It's a not a stretch to say the impact of the hit is still being felt in the NFL today, even 15 years later, and Tom Brady, who witnessed it, remembers being stunned by both its violence and the unforgettable sound of the collision. Ever since New York Jets linebacker Mo Lewis crashed into Drew Bledsoe that day near the Patriots sideline in Foxboro Stadium -- changing the course of NFL history and launching a dynasty -- the reverberations have never really ended.
"It was the loudest hit I could ever remember hearing," Brady said, recalling the events of Sept. 23, 2001, when Bledsoe's late-game injury in Week 2 paved the way for the start of New England's Brady era. "Drew was so tough, and he got up and came to the sideline and his face mask was smashed. I saw and heard the hit, and it was a crushing hit."
Friday marks the 15th anniversary of that unmistakeable pivot point in the Patriots franchise, when Brady and Bledsoe saw the course of their careers changed in an instant. Bledsoe suffered both a concussion and internal bleeding when Lewis slammed into the left side of his chest, enduring a potentially life-threatening situation that night as he sped in an ambulance to Mass General Hospital in Boston.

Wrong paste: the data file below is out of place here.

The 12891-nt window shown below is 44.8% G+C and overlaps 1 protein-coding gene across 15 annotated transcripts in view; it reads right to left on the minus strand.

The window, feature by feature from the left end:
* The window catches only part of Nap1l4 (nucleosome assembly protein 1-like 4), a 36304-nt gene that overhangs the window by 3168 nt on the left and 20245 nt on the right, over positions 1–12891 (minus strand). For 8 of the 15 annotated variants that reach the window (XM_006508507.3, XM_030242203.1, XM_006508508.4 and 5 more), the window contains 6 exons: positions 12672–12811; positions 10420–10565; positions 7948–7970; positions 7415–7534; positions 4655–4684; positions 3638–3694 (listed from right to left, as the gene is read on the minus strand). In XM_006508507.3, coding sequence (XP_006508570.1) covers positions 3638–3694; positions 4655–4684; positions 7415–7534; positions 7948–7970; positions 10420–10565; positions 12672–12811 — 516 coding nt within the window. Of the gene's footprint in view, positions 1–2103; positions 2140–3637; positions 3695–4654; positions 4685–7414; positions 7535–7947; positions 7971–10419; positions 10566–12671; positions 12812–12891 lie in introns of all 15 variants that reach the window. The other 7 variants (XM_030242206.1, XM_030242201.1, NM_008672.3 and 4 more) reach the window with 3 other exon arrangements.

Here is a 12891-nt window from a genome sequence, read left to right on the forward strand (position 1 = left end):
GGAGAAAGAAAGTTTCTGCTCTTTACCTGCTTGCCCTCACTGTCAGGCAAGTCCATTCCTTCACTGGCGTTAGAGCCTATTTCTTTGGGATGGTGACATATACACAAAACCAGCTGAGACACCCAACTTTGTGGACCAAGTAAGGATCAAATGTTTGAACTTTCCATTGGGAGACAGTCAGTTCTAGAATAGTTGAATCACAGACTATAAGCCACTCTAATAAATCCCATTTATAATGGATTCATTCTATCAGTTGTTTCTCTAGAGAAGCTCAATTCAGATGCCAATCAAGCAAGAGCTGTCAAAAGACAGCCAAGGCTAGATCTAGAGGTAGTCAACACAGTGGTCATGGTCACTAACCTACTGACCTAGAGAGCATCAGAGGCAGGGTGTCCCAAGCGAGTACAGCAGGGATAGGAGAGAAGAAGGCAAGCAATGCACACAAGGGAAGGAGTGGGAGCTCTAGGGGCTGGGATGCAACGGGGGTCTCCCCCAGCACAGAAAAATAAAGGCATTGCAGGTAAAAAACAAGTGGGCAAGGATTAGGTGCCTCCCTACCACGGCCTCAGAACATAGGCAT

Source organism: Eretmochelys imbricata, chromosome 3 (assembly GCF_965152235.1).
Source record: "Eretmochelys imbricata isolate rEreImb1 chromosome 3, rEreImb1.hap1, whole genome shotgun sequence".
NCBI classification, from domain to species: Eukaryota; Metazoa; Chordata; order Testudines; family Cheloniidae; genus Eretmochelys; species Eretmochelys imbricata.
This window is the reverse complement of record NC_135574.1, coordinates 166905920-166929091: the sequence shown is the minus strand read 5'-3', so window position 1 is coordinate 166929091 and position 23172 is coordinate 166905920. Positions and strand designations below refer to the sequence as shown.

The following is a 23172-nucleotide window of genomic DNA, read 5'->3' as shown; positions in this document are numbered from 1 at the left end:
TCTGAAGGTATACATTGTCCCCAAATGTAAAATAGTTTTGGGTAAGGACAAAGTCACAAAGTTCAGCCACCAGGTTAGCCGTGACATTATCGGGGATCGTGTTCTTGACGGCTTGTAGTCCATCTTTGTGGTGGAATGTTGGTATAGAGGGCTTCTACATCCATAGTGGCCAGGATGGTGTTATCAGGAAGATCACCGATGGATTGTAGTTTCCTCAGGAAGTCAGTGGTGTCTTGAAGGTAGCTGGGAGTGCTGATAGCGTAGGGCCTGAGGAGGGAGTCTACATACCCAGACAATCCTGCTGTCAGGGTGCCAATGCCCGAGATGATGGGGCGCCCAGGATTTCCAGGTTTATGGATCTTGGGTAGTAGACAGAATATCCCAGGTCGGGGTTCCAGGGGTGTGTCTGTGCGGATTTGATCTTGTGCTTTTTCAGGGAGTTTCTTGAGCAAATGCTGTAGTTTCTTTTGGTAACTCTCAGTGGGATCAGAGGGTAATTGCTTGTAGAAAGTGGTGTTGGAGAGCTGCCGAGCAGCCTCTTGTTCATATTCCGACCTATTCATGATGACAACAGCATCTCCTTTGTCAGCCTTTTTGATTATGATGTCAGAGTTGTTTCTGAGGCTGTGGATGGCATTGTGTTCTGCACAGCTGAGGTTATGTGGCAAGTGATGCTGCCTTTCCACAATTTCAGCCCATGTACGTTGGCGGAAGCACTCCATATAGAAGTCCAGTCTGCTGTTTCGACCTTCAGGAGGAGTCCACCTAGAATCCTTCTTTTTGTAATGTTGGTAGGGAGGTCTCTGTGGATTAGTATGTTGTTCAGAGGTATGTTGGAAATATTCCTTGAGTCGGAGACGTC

Bledsoe's injuries opened the door for Brady to play the final 2:16 of the 10-3 loss to the Jets, and though Brady did not save the day for New England in that memorable setting -- the first week the NFL returned to action after the tragedy of 9/11 -- the Patriots have been his team ever since, and his journey to the Hall of Fame truly began with that tumultuous turn of events in the home opener of what became an improbable Super Bowl-winning season in Foxborough. Bledsoe, the No. 1 overall draft pick in 1993, never started another game for New England and was traded to Buffalo the following April.